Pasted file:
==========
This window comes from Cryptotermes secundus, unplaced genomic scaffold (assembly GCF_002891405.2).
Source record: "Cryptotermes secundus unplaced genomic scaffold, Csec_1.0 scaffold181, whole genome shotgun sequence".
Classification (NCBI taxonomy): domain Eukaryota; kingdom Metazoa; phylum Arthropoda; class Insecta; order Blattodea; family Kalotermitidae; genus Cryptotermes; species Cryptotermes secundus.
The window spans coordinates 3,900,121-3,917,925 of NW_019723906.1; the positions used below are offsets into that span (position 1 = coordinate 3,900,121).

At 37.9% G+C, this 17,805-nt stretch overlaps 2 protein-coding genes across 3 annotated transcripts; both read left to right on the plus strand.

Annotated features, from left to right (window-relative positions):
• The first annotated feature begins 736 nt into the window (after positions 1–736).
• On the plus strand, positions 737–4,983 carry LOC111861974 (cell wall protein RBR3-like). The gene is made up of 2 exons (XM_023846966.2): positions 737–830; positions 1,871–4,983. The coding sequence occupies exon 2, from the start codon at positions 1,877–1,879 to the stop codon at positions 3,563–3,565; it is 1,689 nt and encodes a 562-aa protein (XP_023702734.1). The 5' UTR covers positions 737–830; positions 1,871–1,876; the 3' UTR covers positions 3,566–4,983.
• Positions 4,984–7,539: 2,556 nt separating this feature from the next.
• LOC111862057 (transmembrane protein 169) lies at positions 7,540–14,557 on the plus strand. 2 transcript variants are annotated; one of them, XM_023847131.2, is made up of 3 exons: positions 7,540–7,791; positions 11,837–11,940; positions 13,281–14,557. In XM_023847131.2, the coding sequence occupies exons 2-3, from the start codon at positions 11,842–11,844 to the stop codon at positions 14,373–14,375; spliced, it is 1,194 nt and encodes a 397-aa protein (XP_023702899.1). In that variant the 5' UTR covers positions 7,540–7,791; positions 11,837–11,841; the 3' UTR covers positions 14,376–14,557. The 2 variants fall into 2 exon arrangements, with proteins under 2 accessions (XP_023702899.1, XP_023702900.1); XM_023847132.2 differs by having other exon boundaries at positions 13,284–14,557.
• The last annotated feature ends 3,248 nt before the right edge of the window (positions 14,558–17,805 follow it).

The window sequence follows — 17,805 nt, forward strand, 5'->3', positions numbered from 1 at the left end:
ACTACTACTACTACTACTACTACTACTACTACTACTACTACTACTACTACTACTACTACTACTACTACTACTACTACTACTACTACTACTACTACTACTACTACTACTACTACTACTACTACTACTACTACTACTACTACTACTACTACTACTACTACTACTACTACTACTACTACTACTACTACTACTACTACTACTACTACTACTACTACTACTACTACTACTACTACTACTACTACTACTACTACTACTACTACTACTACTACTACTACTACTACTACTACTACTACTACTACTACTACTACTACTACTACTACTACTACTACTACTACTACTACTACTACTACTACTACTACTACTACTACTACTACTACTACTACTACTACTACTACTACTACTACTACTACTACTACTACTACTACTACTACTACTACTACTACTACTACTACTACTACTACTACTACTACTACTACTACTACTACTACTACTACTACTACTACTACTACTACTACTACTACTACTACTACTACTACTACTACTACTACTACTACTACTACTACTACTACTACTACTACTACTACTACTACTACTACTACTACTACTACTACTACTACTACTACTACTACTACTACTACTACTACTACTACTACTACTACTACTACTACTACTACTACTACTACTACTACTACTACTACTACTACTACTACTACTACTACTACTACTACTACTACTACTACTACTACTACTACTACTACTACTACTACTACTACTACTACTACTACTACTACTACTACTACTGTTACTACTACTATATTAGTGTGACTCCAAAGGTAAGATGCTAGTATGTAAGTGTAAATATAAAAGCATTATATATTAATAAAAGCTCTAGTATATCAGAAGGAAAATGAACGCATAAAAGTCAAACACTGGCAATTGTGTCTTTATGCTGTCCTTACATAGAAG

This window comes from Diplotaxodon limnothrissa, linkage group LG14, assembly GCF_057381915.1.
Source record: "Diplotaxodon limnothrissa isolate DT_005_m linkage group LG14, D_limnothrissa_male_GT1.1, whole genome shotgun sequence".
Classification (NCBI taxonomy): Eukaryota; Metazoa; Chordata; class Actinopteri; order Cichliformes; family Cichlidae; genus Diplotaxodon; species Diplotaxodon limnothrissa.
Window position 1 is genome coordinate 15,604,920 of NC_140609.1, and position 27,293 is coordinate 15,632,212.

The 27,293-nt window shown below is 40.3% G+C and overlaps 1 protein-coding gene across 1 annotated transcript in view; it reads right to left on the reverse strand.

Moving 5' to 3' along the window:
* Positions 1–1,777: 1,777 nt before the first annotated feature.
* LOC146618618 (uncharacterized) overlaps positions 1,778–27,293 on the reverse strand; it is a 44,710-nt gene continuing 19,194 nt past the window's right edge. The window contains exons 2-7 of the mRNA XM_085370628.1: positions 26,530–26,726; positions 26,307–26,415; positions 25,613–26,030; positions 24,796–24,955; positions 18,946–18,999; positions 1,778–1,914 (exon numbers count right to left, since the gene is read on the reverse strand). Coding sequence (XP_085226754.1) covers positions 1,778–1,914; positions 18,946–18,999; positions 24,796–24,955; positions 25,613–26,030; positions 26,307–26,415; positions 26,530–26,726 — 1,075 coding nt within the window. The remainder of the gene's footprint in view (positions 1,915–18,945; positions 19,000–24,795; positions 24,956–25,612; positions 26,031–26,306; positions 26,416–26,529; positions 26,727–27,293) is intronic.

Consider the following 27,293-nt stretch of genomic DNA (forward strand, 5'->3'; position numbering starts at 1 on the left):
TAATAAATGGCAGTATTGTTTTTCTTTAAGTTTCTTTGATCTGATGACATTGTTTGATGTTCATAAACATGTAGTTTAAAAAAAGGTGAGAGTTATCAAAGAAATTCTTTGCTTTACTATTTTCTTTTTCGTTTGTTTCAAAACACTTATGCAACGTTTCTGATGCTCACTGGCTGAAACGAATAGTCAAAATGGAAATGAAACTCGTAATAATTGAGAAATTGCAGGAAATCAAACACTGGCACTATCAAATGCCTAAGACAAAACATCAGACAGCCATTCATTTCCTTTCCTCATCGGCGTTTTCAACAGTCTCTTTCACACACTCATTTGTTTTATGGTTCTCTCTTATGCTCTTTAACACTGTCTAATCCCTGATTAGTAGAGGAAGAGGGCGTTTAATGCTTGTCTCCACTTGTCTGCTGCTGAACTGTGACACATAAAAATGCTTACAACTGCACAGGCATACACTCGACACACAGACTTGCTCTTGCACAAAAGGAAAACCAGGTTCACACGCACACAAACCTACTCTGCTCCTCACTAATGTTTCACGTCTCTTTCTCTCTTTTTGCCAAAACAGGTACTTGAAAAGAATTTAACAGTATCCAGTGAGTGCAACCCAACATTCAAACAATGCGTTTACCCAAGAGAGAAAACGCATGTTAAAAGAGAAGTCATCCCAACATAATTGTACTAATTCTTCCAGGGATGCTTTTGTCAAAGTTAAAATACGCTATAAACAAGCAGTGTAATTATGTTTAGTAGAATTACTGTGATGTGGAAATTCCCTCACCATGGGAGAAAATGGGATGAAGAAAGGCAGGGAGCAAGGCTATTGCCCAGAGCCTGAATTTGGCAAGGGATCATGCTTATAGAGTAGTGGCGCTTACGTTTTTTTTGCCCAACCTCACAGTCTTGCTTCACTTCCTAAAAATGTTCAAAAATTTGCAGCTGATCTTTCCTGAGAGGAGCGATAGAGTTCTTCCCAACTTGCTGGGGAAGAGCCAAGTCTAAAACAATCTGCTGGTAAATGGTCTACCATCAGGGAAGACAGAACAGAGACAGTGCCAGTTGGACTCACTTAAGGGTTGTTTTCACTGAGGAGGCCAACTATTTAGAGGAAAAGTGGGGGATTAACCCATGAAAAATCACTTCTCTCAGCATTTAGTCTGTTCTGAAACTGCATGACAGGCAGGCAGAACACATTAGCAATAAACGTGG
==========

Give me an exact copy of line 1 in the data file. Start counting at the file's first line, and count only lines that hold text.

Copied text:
This window comes from Cryptotermes secundus, unplaced genomic scaffold (assembly GCF_002891405.2).